Firstly a red kite was seen being mobbed by the local jackdaws and crows, and this might have been the same bird seen by the Bockhill birders who were probably gazing skywards by the monument in the picture at the time.
Then my sharp-eyed companion saw a spiral of raptors riding a thermal overhead, with more joining to benefit from the lift. We counted three more red kites and eleven common buzzards.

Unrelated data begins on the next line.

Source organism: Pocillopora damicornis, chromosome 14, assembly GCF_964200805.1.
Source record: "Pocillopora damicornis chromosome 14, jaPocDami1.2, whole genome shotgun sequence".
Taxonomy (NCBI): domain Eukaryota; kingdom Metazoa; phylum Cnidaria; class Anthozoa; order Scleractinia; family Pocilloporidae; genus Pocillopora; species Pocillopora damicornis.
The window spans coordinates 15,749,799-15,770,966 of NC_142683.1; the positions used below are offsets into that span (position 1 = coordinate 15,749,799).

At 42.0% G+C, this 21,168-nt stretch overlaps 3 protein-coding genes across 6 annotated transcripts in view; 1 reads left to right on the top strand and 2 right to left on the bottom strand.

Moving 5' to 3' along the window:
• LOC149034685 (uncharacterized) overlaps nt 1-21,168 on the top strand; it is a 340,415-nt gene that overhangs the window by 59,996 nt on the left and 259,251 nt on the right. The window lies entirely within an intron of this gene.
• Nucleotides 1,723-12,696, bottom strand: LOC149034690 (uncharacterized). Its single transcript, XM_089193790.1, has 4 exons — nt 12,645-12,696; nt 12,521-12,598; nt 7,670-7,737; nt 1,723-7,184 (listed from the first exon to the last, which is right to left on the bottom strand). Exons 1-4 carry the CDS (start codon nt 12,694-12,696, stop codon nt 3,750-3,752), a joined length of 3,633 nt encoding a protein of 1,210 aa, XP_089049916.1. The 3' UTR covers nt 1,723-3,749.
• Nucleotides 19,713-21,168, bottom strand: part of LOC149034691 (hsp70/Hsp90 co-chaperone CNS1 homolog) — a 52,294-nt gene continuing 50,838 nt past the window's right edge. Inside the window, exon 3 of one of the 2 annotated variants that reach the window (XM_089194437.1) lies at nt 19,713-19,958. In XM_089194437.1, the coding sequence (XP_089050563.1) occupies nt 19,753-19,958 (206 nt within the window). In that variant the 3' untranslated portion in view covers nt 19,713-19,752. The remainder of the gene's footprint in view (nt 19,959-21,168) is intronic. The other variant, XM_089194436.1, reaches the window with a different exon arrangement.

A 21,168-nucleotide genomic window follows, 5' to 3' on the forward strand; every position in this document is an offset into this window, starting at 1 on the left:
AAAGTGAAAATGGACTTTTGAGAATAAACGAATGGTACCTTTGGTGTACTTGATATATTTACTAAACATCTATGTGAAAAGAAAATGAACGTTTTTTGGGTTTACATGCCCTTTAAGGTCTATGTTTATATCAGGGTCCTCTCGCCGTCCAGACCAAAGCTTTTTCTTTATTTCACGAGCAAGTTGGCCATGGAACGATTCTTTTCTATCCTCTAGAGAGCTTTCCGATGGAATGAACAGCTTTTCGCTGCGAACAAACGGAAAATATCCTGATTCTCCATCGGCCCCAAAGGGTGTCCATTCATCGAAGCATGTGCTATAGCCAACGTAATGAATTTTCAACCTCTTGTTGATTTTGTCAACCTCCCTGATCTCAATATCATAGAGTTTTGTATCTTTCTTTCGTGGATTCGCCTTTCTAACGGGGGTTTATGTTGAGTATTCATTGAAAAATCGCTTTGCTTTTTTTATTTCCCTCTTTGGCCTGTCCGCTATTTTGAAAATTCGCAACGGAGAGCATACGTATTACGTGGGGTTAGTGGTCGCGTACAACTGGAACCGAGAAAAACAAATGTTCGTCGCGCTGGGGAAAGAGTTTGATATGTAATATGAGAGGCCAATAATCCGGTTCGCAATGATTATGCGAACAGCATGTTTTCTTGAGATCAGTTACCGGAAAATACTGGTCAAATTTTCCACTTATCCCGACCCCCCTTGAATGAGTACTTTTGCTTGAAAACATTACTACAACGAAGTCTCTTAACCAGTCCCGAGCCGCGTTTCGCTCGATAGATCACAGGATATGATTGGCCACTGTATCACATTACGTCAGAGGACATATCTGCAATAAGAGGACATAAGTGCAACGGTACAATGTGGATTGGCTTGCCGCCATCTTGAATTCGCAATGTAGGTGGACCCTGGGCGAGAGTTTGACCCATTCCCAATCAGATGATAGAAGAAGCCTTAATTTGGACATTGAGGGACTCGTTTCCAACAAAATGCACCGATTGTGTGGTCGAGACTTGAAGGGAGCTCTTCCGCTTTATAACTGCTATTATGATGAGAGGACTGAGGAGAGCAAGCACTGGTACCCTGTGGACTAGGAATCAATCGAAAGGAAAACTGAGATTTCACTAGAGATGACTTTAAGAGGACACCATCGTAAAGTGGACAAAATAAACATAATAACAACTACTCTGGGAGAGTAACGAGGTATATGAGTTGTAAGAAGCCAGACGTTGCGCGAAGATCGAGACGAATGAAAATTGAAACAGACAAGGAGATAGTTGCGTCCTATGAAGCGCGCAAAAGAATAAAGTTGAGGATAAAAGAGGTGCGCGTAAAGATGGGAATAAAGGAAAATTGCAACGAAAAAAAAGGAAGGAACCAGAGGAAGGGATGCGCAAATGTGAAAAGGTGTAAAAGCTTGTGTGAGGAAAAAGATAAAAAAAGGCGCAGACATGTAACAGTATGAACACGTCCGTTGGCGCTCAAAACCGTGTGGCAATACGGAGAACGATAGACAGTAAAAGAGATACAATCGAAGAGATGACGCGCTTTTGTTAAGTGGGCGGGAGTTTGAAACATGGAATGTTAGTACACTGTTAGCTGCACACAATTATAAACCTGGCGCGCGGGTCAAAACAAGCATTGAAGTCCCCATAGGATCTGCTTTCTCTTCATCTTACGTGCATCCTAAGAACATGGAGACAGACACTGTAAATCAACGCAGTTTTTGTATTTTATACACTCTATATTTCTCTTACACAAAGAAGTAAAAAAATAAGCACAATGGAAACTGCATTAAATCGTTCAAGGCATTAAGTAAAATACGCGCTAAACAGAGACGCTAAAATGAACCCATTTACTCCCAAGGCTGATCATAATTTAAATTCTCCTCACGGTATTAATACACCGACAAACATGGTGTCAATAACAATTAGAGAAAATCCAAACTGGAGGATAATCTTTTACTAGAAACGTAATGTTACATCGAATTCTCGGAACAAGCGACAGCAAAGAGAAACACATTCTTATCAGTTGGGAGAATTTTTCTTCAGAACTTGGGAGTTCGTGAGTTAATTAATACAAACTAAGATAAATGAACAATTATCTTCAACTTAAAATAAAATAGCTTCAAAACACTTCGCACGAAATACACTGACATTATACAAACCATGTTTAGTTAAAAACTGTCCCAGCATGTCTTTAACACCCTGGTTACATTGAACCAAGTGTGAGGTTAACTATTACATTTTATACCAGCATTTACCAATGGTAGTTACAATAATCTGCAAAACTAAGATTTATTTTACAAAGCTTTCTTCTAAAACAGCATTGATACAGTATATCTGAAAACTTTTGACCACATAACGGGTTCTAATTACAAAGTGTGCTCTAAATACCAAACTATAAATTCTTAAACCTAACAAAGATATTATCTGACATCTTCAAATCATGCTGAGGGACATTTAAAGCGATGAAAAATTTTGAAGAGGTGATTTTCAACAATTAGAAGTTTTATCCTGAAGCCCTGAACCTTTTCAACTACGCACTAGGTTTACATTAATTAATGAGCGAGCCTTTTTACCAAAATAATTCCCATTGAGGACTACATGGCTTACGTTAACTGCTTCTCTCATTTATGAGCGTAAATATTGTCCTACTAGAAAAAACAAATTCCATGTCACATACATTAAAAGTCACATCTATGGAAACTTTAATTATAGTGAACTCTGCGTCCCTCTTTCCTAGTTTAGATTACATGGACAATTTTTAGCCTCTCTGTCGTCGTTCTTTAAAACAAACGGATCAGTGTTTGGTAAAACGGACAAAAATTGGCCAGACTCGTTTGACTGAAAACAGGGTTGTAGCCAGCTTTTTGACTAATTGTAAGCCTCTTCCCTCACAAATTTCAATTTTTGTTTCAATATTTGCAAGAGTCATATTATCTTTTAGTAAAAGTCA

But even this number was small compared to the numbers counted by the Bockhillers across the bay.
From the top there is a marvellous view, and eye-level views were had of kestrel, sparrowhawk and peregrine, with ravens flying along the cliff-edge.
This brought to mind a most enjoyable book by local birder (ringer and taxidermist) Norman McCanch, who describes the enviable lifestyle of lighthouse-keeping as a birder. Each page is fascinating as the changing seasons bring different species to the safety (or danger) of lighthouses.
And finally an autumnal photo (since we've given up on spring and summer) taken this week at St Margarets.